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Rise in U.S. import prices below expectations; petroleum costs jump

WASHINGTON (Reuters) - U.S. import prices rose in March for the first time in nine months as the cost of petroleum products increased, but the lingering effects of a strong dollar suggested inflation will continue to increase gradually.

China Shipping containers lie on the dock after being imported to the U.S. in Los Angeles, California, October 7, 2010. REUTERS/Lucy Nicholson

The Labor Department said on Tuesday import prices gained 0.2 percent last month after a downwardly revised 0.4 percent drop in February. It was the first time since June that import prices rose and the largest increase since May.

The increase, however, was less than economists’ expectations for a 1.0 percent gain. Import prices were previously reported to have declined 0.3 percent in February.

Prices of imported products were down 6.2 percent in the 12 months through March, the smallest gain since December 2014, suggesting import deflation was ebbing.

Weak import prices have contributed to holding inflation below the Federal Reserve’s 2 percent target.

U.S. financial markets were little moved by data.

Benign inflation has been a key factor in the U.S. central bank’s policy of gradually raising interest rates even as the labor market tightens.

The Fed raised its benchmark overnight interest rate in December for the first time in nearly a decade and policymakers recently forecast only two more rate hikes this year.

Inflation, both on the consumer and producer levels, has been dampened by cheap oil and a robust dollar. The greenback gained about 20 percent against the United States’ main trading partners between June 2014 and December 2015.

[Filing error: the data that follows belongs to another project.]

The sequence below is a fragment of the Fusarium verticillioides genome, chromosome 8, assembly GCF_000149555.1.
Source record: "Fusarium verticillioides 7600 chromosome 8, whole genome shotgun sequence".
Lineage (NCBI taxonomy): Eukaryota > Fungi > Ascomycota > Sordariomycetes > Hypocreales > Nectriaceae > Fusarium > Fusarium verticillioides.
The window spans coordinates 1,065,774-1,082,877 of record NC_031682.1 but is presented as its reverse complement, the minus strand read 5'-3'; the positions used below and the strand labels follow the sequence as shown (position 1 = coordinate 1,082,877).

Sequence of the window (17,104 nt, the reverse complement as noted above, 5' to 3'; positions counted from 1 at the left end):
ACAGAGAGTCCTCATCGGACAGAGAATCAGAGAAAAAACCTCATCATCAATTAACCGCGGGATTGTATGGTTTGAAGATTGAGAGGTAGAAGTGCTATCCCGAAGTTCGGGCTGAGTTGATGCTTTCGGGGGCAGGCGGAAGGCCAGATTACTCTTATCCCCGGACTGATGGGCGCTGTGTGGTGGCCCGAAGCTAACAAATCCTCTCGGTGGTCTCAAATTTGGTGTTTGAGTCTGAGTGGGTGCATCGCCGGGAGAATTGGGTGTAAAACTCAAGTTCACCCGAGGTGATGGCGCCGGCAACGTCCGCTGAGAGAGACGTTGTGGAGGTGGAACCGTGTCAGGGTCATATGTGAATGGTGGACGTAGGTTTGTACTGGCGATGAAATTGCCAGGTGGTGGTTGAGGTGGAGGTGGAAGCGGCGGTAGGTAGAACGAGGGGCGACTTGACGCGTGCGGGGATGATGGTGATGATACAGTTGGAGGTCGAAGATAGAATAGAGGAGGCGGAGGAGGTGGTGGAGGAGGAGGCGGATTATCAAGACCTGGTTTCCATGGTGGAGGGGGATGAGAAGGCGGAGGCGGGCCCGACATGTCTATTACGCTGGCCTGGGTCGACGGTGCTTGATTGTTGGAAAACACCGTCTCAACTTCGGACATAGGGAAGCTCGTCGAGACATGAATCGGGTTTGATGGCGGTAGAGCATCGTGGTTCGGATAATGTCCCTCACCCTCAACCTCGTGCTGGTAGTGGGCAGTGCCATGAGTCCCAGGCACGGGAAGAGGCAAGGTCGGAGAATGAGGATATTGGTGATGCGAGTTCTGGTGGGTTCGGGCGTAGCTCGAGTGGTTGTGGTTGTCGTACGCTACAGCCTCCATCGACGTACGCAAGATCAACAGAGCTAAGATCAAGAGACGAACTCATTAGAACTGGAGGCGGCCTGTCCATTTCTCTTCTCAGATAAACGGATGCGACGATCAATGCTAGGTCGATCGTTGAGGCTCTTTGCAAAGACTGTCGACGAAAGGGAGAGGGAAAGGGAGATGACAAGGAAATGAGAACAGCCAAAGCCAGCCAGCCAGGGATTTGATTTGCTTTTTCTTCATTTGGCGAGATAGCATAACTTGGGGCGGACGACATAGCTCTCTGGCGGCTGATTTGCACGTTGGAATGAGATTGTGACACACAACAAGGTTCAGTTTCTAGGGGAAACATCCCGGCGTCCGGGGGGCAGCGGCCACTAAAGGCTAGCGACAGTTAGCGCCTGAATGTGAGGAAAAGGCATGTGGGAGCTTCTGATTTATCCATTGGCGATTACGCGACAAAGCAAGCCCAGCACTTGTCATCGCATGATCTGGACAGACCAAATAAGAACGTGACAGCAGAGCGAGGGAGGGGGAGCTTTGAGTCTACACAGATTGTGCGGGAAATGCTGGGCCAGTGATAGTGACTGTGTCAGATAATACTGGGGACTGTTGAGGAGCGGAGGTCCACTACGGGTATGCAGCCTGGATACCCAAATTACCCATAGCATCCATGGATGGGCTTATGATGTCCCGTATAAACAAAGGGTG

Oil prices, however, are showing signs of stabilizing.

Last month, imported petroleum prices rose 6.5 percent, the first increase since June, after tumbling 6.2 percent in February. Import prices excluding petroleum slipped 0.2 percent after dipping 0.1 percent in February.

Non-petroleum import prices have not increased since March 2014, underscoring the impact of the dollar’s strength. But the dollar has depreciated 2.6 percent on a trade-weighted basis so far this year.

Imported food prices fell 0.6 percent last month, while prices for industrial supplies and materials excluding petroleum were unchanged.

Prices for imported capital goods dipped 0.1 percent and the cost of imported automobiles edged up 0.1 percent. Prices for imported consumer goods excluding autos fell 0.3 percent.

The report also showed export prices were unchanged in March after declining 0.5 percent in February. Export prices were down 6.1 percent from a year ago.

Export prices for industrial supplies and materials rose 0.7 percent. Prices for food exports fell 2.5 percent.

Reporting by Lucia Mutikani; Editing by Paul Simao

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